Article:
Nick and Margaret report the takings:
- Renaissance make a pathetic £632.69
- Alpha make an appalling £753.98
So the girls win, although making such a small profit would probably make the real fishmongers watching wince.
Interestingly Nick Hewitt notes that on a normal day the place where the girls were pitched outsells the boys 5:1
That means the boys could have won if they’d got their skates on and got to the market first.
During the apportioning of blame Raef notes he mis-identified one box of fish, which Margaret corrects by saying it was actually 3 boxes he got wrong.
Nick bleats about the pricing and in a way that makes you wonder how he managed to become a pass the bar exams. He certainly didn’t seem to have prepared for the accusations that would fly his way. Or worse have nothing to point the finger at Alex or Raef. Then he really manages to stir things up by saying it came down to a split between the educated and uneducated – which was an assumption he’d made. Which turned out to be completely wrong. And he finally and neatly seals his coffin by saying that he finds it difficult to have a conversation about football – to a known Spurs fan!
Raef tries to make sure he’s put in a good light and claims he can talk to prince or pauper! at the moment he looks as though he’s playing a political game and is probably one that everyone else needs to be cautious of.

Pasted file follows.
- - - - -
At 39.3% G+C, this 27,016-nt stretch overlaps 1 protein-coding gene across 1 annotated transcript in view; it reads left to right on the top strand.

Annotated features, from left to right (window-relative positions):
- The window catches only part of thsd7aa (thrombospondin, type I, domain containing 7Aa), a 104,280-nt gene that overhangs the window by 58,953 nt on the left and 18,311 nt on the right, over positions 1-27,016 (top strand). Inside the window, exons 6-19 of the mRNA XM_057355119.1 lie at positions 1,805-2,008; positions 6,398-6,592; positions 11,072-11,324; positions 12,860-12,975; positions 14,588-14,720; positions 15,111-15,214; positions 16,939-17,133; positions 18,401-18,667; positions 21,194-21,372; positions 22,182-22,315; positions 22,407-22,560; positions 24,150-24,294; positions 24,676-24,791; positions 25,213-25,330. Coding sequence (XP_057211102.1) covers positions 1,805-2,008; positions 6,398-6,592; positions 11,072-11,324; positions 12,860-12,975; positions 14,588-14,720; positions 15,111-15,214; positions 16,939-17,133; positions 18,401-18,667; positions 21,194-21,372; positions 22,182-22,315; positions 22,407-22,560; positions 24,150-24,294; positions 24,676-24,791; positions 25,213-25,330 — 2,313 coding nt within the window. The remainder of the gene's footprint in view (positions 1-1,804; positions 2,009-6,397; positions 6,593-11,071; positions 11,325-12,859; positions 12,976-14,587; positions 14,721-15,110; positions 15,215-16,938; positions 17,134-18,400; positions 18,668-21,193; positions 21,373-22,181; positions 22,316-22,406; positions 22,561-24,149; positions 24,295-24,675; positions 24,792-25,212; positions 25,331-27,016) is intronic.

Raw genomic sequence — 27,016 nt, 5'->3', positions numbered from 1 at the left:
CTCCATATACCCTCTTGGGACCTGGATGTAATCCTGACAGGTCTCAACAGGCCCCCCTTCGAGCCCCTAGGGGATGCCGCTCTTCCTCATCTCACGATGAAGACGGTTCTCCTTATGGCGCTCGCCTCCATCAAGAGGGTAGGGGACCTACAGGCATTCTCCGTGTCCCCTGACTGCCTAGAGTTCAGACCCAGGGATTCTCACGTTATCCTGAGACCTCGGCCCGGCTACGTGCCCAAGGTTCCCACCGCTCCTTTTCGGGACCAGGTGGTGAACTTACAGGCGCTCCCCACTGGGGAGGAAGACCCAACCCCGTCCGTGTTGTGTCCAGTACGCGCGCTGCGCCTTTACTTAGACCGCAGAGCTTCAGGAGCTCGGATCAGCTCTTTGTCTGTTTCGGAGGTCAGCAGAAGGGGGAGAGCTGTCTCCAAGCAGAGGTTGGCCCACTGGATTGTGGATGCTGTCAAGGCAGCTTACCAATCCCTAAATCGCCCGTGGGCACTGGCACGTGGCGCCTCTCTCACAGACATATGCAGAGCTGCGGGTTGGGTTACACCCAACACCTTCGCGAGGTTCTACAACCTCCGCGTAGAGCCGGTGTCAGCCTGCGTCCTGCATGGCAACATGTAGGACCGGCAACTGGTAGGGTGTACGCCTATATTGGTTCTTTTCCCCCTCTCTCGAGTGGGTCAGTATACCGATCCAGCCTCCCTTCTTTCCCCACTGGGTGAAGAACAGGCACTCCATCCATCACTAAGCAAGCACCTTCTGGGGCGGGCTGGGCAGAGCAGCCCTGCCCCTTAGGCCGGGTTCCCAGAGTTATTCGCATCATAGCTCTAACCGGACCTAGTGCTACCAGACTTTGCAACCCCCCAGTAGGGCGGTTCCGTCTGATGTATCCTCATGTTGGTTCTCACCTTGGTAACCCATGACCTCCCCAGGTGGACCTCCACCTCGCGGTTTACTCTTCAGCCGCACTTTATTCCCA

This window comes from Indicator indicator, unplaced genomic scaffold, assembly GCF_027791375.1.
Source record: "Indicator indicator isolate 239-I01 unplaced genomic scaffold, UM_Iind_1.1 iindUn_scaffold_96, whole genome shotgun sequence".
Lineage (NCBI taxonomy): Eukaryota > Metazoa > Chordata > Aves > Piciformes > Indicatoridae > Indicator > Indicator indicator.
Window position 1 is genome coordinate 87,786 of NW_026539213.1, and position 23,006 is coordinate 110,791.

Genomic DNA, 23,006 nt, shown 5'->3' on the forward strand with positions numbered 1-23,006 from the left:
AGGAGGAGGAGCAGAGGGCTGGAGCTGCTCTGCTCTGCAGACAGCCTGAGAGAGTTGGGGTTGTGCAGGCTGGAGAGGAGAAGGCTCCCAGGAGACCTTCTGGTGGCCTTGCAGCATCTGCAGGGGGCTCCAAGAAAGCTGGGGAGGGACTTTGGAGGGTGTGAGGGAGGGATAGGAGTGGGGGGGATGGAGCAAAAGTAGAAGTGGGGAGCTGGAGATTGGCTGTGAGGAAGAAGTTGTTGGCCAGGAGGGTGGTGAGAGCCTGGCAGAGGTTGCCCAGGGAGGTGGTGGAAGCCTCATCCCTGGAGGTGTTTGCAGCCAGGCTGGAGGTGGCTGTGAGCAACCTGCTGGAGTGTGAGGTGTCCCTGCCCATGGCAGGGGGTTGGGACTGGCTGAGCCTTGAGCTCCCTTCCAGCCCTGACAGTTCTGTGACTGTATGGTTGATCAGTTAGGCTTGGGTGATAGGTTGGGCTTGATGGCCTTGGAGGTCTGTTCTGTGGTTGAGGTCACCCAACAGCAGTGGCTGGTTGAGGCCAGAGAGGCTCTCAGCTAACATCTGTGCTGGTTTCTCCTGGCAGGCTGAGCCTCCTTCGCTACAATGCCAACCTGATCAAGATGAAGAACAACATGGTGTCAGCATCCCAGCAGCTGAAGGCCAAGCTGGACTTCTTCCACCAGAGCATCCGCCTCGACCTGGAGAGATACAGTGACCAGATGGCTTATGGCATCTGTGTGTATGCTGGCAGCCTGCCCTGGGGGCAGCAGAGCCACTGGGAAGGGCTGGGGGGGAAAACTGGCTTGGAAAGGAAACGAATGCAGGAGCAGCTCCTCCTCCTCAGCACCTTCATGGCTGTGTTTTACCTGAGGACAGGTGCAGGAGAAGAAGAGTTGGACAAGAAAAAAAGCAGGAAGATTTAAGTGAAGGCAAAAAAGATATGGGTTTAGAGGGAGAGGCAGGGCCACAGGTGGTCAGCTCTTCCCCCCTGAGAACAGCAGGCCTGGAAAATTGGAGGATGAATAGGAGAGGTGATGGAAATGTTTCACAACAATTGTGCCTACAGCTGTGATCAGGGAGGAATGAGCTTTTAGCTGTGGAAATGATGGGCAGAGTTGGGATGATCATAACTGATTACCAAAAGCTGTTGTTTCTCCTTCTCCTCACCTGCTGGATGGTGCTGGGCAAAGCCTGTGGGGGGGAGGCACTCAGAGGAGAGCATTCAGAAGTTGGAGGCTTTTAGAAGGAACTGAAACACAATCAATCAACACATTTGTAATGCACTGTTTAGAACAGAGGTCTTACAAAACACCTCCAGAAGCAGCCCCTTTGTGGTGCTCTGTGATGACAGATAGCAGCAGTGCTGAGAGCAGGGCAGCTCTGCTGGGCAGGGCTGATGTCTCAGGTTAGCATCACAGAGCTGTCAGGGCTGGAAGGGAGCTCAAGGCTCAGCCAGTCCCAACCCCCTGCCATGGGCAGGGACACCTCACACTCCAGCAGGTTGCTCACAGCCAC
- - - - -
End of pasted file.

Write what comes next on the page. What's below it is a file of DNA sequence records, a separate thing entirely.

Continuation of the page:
In the end Nick’s rubbish pricing is judged to be a glaring fault and he’s fired.
Was The Firing Fair?
In the end there’s no doubt Nick was flailing around. His education hadn’t helped him price up the fish correctly to make profit. I wondered whether he’d actually added a profit to the prices he’d put against each fish!
Raef made a major mistake that he seemed pretty complacent about. His card is marked and we’ll see how next week goes for him.
As for Alex, he managed the boys team fairly well, they’d been clothed properly, they’d identified and priced the fish. The part that really let Alex down was having drawn out postmortems during their sales period and in particular not getting off the mark quickly enough, and so losing the best pitch to the girls. After that it was always going to be an uphill struggle.
Nick did deserve to go because he hadn’t thought to quickly roughly check prices against what seemed most logical, or against another fishmonger. If he’d done that he would have been bullet proof. He did help the boys recover from his mistake but it was too late.